"Sustainable" Finance vs. Your Prosperity

Wednesday, January 22, 2020

Some time this summer, I recall hearing a discussion about anti-fossil fuel activist investors on a Power Hour episode. A recent post at How to Be Profitable and Moral reminded me to look into this trend some more.

The date of the specific podcast escapes me, but the post I just mentioned and another at the Center for Industrial Progress do a good job of outlining what this is and why it poses a threat to anyone who wants and needs cheap, plentiful, and reliable energy.

As seems obligatory with leftist initiatives, there is an abbreviation to watch for, in part because it helps adherents feel like they're in the know and in part since makes everyone else look or feel like they're missing something: ESG. This stands for "environmental, social, and governance."

I'm sure that when enough people catch on, some new abbreviation or acronym will replace it.

Alex Epstein of the Center for Industrial Progress cuts through the blather you're likely to hear and presents a bulleted list on what this means for the fossil fuel industry:

    Industrial civilization is beautiful in more ways than one. (Image by Cinq1, via Unsplash, license.)
  1. One of the leading strategies of the anti-fossil fuel movement is pressuring investors to divest themselves of fossil fuels for moral and economic reasons.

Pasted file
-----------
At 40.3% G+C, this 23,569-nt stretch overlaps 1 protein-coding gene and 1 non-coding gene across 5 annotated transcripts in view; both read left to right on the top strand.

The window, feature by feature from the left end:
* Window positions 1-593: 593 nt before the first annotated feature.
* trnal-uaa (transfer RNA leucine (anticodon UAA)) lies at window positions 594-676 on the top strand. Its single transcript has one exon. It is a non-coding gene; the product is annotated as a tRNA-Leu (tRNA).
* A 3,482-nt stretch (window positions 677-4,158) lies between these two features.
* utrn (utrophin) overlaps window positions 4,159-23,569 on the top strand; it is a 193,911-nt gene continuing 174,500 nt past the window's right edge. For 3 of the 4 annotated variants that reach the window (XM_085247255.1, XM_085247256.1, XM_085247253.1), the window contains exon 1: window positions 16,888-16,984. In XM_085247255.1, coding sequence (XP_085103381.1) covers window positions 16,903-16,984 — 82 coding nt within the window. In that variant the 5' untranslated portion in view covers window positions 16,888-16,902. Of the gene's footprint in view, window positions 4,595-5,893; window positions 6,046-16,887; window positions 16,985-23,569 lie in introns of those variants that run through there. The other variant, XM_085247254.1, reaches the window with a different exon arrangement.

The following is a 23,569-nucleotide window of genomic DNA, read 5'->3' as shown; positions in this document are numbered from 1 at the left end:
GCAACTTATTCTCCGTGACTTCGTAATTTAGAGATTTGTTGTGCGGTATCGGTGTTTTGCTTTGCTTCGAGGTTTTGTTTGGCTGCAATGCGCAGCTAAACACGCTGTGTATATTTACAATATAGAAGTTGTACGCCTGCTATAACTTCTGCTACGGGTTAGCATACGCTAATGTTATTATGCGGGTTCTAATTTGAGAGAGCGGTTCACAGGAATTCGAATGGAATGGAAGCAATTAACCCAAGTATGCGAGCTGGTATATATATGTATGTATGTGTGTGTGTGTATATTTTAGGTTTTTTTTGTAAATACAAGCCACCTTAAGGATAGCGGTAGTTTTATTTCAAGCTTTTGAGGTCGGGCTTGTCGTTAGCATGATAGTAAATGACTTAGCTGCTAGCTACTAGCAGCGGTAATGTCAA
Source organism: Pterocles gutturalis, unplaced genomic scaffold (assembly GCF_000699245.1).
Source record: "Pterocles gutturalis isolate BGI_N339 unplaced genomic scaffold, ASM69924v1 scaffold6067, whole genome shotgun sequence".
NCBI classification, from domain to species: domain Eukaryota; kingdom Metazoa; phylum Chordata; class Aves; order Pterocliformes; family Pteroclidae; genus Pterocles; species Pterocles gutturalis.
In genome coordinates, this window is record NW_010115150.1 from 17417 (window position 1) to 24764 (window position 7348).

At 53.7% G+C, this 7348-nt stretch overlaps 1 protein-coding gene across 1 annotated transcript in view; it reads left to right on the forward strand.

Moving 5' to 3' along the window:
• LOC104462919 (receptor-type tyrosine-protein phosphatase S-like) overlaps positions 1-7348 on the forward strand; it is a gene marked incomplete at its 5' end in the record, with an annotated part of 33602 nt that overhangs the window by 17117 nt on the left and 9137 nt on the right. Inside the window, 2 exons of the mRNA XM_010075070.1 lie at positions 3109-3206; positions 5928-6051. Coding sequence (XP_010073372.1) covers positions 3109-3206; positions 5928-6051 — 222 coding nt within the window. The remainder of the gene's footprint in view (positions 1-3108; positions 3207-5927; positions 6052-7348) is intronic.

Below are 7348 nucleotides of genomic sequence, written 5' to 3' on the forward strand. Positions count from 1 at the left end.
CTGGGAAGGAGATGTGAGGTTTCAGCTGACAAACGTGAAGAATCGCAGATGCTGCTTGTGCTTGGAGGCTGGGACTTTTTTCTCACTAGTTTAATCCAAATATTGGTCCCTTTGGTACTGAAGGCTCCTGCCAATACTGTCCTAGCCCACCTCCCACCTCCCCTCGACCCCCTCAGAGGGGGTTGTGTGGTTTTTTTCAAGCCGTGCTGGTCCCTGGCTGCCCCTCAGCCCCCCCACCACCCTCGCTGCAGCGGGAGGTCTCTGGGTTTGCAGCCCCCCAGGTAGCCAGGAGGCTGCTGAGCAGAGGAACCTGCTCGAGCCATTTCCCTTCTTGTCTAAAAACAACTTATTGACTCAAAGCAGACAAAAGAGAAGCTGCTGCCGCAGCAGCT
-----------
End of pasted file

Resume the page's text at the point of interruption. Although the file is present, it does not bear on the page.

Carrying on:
2. The greatest success of this "divestiture" movement so far is harming hydrocarbon valuations by popularizing a narrative that projects a radical decline in oil/gas demand: the "transition to renewables" narrative.
  3. According to market surveys this narrative is already causing many investors to negatively revalue oil and gas stocks.
  4. To prevent you from challenging the "transition" narrative, the anti-fossil fuel movement is trying to mandate that you endorse it as part of your ESG reporting obligations -- which call for negatively biased reporting against your industry.
  5. While companies feel compelled to "check the box" on ESG, by doing so in the conventional way they are promoting the "transition" narrative and obligating themselves to reduce future oil/gas development.
  6. Fortunately, the ESG push has a giant vulnerability: its disingenuous claim to be concerned with accurate reporting to investors. This gives you the opportunity to agree with the demand for accurate reporting, but to criticize ESG's bias and to embrace "full-impact" reporting instead.
  7. With full-impact reporting as your foundation you can debunk the biased, sloppy "transition" narrative and replace it with an accurate and positive "expansion" narrative.
This is both a clear explanation of the nature of the threat and a strategy to fight it. Readers of Epstein's The Moral Case for Fossil Fuels will recognize his application of several principles -- such as weighing all evidence -- to fighting this effort at whatever level one can.

And fighting this is important, a fact Jaana Woicheshyn puts well in her opening paragraph at Profitable and Moral:
The goal of "sustainable" finance is to incorporate environmental, social and governance (ESG) considerations ... into investment decisions, as opposed to focusing on financial returns. To many, that may sound benign. But before you draw that conclusion, I urge you to consider what motivates the sustainable finance movement. As -- and if -- it gains traction, it will impact you whether you are investor or not. The impact will not be benign.
Indeed, but don't take my word for it: Read the rest of the post.

-- CAV

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